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Overtime Holiday Pay Tribunal Ruling in Brief

05 November 2014 | Updated 01 January 1970

Workers have won an Employment Tribunal case that entitles them to have their holiday pay recalculated to include overtime payments rather than being paid at the flat rate. Here are the bullet points on what the ruling means.

  • Holiday pay will no longer be at a flat rate. The calculation has to take account of regular overtime payments - and commission.
  • This is not a new law it is the 'correct' interpretation of the 1998 Working Time Directive.
  • The ruling only covers the basic 28-days holiday that workers are entitled to.
  • Back-dating of holiday pay will be restricted to any time taken off in the past three months and not as far back as 1998 as some had feared.
  • The UK Employment Tribunal decision is open to appeal by both employers and by employees.
  • The Tribunal decision goes against a recent European Court of Justice ruling.
  • An EU Commission is set to give its version of how the law - including back-dating - should be applied.
  • The Government has already moved to form a taskforce to minimise the impact of the decisions. This group is formed of employers and employer  representative groups such as the IoD and CBI. No employee groups have been invited.
  • The major unions who supported a number of cases at Tribunal over some period are likely to assist in appeals and make further representations at European level.
  • The Government, employers and the employer groups seem to have been oblivious to the impending decisions until the Bear Scotland versus Fulton & Baxter was at Tribunal on November 4.
  • A caller to a radio phone-in said: "I drive a van for a living...this means that for the first time I can remember, I'll be able to take the family away for a fortnight and not have to worry about how I'll make ends meet when I get back."
Previous reporting

Workers  have won an Employment Tribunal case that entitles them to have their holiday pay recalculated to include overtime payments rather than being paid at the flat rate. And the claim could be back-dateable...meaning that further claims could cost British businesses £billions. The Tribunal is still to announce whether they have accepted the back-dating argument.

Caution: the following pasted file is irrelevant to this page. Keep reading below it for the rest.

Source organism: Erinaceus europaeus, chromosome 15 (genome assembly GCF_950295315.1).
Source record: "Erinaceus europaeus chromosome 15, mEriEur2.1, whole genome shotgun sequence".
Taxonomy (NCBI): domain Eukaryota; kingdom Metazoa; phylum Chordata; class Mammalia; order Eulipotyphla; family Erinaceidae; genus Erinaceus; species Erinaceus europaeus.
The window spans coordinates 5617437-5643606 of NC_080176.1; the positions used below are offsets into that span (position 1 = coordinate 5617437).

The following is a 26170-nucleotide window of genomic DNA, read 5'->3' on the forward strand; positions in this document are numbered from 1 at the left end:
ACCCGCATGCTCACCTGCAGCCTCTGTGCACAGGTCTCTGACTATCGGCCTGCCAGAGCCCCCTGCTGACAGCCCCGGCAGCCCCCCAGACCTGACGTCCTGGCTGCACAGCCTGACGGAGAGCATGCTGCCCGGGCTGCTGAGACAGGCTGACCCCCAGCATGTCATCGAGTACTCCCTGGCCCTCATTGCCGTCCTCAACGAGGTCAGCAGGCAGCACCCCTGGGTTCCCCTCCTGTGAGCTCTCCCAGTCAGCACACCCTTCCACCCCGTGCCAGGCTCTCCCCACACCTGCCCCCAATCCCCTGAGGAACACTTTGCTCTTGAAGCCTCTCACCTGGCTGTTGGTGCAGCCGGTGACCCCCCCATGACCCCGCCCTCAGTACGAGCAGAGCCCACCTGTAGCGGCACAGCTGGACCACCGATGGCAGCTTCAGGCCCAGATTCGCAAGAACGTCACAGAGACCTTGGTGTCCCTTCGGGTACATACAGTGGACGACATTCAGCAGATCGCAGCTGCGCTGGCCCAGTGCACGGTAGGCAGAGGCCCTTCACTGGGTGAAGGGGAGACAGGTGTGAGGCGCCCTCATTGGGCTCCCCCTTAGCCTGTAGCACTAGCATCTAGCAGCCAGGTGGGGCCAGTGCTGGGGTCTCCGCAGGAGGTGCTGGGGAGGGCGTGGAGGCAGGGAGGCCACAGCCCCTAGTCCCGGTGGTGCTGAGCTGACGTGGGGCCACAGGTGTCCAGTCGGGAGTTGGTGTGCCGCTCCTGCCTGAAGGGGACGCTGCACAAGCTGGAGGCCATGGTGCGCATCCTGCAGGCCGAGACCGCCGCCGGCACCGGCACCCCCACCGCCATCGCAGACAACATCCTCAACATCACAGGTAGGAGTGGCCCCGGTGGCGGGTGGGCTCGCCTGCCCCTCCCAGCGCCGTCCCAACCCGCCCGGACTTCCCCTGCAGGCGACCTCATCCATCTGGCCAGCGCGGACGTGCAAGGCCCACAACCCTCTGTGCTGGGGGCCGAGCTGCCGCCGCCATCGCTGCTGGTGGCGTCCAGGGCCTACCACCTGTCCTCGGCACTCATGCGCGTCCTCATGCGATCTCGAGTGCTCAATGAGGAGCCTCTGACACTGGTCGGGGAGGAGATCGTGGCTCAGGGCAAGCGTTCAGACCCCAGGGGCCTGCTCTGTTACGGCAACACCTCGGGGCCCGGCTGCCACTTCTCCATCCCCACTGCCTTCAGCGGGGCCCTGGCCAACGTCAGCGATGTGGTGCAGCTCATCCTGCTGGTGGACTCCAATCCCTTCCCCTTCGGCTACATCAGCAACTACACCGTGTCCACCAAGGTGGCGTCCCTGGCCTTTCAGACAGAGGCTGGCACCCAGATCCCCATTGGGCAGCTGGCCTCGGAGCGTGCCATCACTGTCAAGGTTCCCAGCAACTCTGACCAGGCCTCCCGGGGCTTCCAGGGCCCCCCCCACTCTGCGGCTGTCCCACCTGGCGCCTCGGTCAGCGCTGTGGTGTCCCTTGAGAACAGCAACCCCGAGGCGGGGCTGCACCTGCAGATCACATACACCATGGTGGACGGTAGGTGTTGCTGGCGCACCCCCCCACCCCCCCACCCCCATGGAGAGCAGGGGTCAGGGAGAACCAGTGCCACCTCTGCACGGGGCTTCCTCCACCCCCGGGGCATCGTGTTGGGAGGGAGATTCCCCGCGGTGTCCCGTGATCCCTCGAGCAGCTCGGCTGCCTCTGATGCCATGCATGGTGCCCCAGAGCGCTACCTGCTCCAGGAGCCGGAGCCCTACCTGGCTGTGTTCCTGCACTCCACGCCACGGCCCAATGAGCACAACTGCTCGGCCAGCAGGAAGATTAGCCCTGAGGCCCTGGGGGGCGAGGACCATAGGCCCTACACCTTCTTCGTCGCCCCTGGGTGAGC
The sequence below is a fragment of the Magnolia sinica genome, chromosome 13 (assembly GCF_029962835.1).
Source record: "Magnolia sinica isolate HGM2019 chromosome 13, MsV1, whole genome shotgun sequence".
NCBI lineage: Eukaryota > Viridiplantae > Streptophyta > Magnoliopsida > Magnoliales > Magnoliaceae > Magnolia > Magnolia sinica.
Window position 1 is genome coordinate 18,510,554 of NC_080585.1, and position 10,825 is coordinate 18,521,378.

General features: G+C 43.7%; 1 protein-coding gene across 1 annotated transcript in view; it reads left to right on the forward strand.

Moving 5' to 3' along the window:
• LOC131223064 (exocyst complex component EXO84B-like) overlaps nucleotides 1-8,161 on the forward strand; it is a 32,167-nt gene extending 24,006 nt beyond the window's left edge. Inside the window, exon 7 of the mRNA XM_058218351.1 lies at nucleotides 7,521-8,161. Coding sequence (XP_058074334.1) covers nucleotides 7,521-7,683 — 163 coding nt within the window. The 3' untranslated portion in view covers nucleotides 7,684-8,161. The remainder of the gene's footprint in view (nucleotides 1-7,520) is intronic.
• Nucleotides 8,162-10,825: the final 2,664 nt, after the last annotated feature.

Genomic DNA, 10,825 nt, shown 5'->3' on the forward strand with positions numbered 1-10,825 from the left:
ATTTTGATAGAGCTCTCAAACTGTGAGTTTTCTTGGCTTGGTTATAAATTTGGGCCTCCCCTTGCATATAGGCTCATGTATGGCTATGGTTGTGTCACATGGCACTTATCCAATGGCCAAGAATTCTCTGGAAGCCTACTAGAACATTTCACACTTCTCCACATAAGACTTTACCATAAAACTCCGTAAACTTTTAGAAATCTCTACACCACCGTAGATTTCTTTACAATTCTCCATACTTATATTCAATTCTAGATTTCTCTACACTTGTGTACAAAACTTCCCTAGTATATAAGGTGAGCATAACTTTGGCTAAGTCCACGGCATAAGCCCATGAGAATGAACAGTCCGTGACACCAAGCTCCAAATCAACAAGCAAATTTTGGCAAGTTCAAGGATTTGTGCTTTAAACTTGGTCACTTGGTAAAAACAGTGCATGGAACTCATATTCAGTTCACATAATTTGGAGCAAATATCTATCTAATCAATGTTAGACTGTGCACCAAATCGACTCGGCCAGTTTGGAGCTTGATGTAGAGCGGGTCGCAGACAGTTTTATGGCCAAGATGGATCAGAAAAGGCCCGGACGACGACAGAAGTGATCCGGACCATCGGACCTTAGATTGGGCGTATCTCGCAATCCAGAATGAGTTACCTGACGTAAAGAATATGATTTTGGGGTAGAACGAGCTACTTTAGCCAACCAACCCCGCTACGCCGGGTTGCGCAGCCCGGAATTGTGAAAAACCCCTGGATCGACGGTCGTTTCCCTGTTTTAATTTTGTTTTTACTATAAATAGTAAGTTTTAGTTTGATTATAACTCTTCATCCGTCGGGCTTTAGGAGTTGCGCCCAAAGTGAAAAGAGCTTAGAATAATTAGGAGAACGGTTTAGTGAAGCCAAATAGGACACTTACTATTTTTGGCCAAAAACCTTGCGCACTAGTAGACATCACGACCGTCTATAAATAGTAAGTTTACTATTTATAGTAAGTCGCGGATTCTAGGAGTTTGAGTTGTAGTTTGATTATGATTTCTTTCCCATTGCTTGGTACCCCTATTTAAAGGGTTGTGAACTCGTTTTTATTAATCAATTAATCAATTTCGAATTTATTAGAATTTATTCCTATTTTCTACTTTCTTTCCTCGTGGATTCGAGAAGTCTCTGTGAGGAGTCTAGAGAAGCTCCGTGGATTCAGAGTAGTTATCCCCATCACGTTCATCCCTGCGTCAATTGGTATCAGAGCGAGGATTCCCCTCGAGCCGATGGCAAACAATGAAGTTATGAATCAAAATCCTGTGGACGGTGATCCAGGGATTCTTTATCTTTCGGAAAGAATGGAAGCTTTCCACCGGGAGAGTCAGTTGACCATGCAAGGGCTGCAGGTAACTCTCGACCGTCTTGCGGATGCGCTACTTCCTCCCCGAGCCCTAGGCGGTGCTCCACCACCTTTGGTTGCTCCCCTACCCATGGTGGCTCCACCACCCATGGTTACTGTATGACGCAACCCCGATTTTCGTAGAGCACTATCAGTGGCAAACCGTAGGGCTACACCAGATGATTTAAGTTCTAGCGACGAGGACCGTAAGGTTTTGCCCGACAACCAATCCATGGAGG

The decision was not unexpected but it has caught employers groups - and employers -  out. There are now many fearing for their continued viability. A similar case had already been won in the European Court of Justice, whilst the EU Commission had pretty well 'green lighted' the go ahead for the same outcome but with a delay until announcing this until February.

Meanwhile, in the Tribunal, Neal v Freightliner case earlier this year, the Employment Appeal Tribunal had already found that Mr Neal's holiday pay should have been calculated by reference to his normal earnings, which included overtime and shift pay. However, the case has gone to appeal.

Previous reporting

Millions of UK employees could find the flood-gates have opened up  to allow them to pursue their employers for back-dated holiday pay if a ruling at a UK Employment Tribunal goes in favour of Fulton in the Bear Scotland versus Fulton case.

The tribunal revolves around whether employees who are obliged to work compulsory overtime (or who regularly work overtime) should be entitled to have their holiday pay calculated based on this rather than on a flat rate.